District officials who oversee the city's 8,000 taxis placed a rogue cab company on probation in their first-ever enforcement hearing Wednesday, a crackdown officials said would become more routine as resources for taxi inspections increase.

The D.C. Taxicab Commission placed Anacostia Cab on probation for a year and will hold another hearing on the company's performance before the firm is allowed to resume regular operations.

The cab company, one of 116 running taxis in the city, was shut down by the commission for failing to pay taxes or register as a legal business. The company's drivers were operating with expired licenses and fled when city's hack inspectors tried to check on them, officials said.

Taxicab Commission Chairman Ron Linton said similar hearings will be held for other District cab operators who fail to meet local requirements and standards.

"What we are going to do, when we have the resources, is that we are going to closely monitor the performances of these 116 companies to ensure that they are meeting their obligations," he said.

It may be months, however, before the commission has the additional resources it says it needs.

D.C. first must approve a taxicab industry reform bill that would set new, higher standards for the city's cabs, including requiring them to accommodate credit card payments and use GPS navigation. Linton said cab companies also are going to be audited more often starting this fall.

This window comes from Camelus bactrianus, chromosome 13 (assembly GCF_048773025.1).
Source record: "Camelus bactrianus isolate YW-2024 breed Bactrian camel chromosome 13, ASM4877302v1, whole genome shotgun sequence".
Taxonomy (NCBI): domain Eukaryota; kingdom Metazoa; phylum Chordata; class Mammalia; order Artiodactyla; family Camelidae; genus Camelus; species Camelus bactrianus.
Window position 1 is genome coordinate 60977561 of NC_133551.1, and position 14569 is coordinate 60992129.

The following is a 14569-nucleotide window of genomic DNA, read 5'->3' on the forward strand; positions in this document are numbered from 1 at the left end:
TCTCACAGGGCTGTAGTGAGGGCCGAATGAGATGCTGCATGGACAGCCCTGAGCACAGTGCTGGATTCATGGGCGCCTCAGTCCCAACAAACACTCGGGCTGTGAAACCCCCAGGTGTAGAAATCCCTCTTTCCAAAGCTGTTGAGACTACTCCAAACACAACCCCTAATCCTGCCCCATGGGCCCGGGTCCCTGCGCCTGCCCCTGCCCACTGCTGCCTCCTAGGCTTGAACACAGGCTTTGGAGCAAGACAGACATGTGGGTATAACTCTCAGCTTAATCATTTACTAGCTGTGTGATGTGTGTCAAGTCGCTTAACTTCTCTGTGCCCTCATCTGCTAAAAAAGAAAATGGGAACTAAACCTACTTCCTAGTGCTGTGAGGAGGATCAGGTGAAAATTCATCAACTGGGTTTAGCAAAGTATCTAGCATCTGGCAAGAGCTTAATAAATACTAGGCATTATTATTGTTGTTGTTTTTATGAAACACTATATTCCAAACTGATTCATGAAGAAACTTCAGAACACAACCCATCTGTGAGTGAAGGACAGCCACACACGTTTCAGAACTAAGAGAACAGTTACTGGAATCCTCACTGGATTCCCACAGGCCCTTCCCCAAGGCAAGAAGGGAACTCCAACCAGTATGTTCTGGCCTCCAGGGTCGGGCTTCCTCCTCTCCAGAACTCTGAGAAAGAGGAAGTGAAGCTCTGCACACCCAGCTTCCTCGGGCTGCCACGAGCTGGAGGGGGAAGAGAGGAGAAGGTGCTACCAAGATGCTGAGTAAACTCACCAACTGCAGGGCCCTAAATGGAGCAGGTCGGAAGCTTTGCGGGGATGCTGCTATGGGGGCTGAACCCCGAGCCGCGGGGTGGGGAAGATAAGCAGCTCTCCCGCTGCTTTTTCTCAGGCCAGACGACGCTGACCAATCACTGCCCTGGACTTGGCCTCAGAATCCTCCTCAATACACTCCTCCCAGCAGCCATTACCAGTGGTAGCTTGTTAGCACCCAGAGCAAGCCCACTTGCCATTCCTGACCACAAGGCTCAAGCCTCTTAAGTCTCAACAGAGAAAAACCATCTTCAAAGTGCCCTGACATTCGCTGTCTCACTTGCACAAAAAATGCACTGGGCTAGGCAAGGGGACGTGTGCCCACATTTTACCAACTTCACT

The commission admitted in documents prepared for D.C. Council earlier this year that many companies do not bother to keep driver, vehicle or insurance records, as required by law. Some aren't paying local taxes. But the commission hasn't done anything to penalize them.

"What has become abundantly clear from file review, on-site inspections and fleet inspections is that many taxicab companies, associations, and fleets do not respect the commission's regulatory authority and they have simply not complied [with the law]," the agency wrote.

Horace Bradshaw, an attorney for Anacostia Cab, admitted the company wasn't meeting the commission's rules and regulations but said the firm is under new ownership intent on reforming the way it does business.

"The men who have now taken the mantle have listened carefully to Mr. Linton," Bradshaw said. "Mr. Linton has apparently kept his word in having an exciting, new vision for the taxicab commission and for small business. And he respects it. That's our take from this meeting."